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Proactive strategies, Reactive strategies, Uncategorized

Burger King’s acquisition of Tim Hortons. Proactive or Reactive?

Now take a look at this product development strategy. Proactive or Reactive?

About Ian W. McVitty

Teacher, Academic Advisor and Learner.

Discussion

12 thoughts on “Burger King’s acquisition of Tim Hortons. Proactive or Reactive?

  1. This is neither a proactive or reactive strategy for product development, this is a Brazilian Capital Firm trying to save money by cutting costs and saving on tax dollars spent, while utilizing Burger King’s Capital and market-share to acquire Tim Hortons and cut the profit margin to a much higher and respectable than 25%. 3G capital is the owner of Burger King (70+ %), rest split by shareholders and private equity firms, and is known for drastically cutting expenses to the limit of spending $15/month on office expenses per employee, forbidding corporate travel, and buying American companies to see a profit by minimizing costs. CEO Shultz of Burger King states “its not really”, REALLY should not be in that sentence as a CEO releasing a public notice concerning. What he means is that it may be the driving reason but not the only reason stating that it will allow for growth, which it will by expanding internationally only to a 1/5 ratio to Canadian profits. This move will save the company 7% , Canada @ 20, Florida @ 27, saving them 139 million dollars a year! This is a reactive strategy to increase profits, both companies have released statements saying they do not plan to change anything concering products/service

    Liked by 1 person

    Posted by sutton1010 | November 7, 2014, 3:45 am
  2. I believe it to be proactive because the companies are looking towards the future of where they want to see themselves because of this merge. As apposed to reactive, I have not heard a lot of great things from consumers on either side of the boarder, I believe this merge will create quite a struggle for 3G, lets hope they don’t need to cut jobs like they did with Heinz.

    Liked by 1 person

    Posted by Kimberley McCullough | November 7, 2014, 12:19 pm
  3. Proactive

    Liked by 1 person

    Posted by Liam Conroy | November 7, 2014, 2:13 pm
  4. Reactive! They are reacting to what the public wants, keeping both restaurants separate instead of combining products.

    Liked by 1 person

    Posted by Victoria Flagler | November 7, 2014, 2:15 pm
  5. i feel like this is positive because they trying to expended and create better revenue. This will help with making sure they don’t start in the declining stage and stay in the mutuality stage. and the customers are over reacting because they are keeping the 2 company septet.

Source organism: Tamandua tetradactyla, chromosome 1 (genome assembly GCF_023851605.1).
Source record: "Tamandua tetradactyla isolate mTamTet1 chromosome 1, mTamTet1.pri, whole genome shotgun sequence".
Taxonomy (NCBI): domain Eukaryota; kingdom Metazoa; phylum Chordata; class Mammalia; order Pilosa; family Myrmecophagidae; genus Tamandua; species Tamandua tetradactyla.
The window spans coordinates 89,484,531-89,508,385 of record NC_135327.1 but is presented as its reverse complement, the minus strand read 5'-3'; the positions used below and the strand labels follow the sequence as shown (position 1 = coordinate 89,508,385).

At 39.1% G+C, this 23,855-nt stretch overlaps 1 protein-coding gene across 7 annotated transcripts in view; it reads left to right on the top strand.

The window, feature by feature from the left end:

Liked by 1 person

    Posted by cordellia goulet | November 7, 2014, 2:15 pm
  6. Reactive, Burger King taking over, lets Burger King to get into the Canadian market as Tim Horton is popular here. The merge would increase popularity and profitability in the Canadian market.

    Liked by 1 person

    Posted by MAHDER TESFAY | November 7, 2014, 2:26 pm
  7. I agree that it is reactive, they are trying to increase profits and make Tim Hortons an international brand, and have agreed that the products and services of both brands will be staying the same. Hopefully Tim Hortons has a good strategy and knows who their target market is going to be in the USA because people in the USA may be happy with what they’ve got ( as Nikki had said in class).

    Liked by 1 person

    Posted by gile0045 | November 7, 2014, 2:29 pm
  8. This is definitely reactive strategy. Tim Horton’s is slowly being backed into a corner by American franchises True they aren’t as costly but as people are getting richer by the minute they seemingly prefer more expensive treats. So Tim Horton’s is basically taking a rearguard action. They are taking a defensive action. Economic times are on a down so they are getting behind a big name to ensure they won’t have any financial worries. True, a lot of Canadians won’t agree with an American firm buying them over but sometimes to survive, one must even take help from the enemy.

    Like

    Posted by Darryl Sequeira | October 31, 2015, 1:23 am
  9. Reactive strategy. The net income of Tim Hortons started decreasing in 2013 in comparison to previous years. This move of being merged with Burger King can prevent the possibility of further revenue decrease. Moreover, it will definitely bring Tim Hortons to higher revenue with help of American market, even if part of Canadian marker reduces.

    Like

    Posted by Anna Verozub | November 2, 2015, 3:34 am

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Ian W McVitty

Email: mcvitti@algonquincollege.com
Phone: (613) 727-4723
Drop By: H204C

Creative Commons Licenced

Creative Commons License
Hospitality Marketing One by Ian W. McVitty is licensed under a Creative Commons Attribution-ShareAlike 3.0 Unported License.
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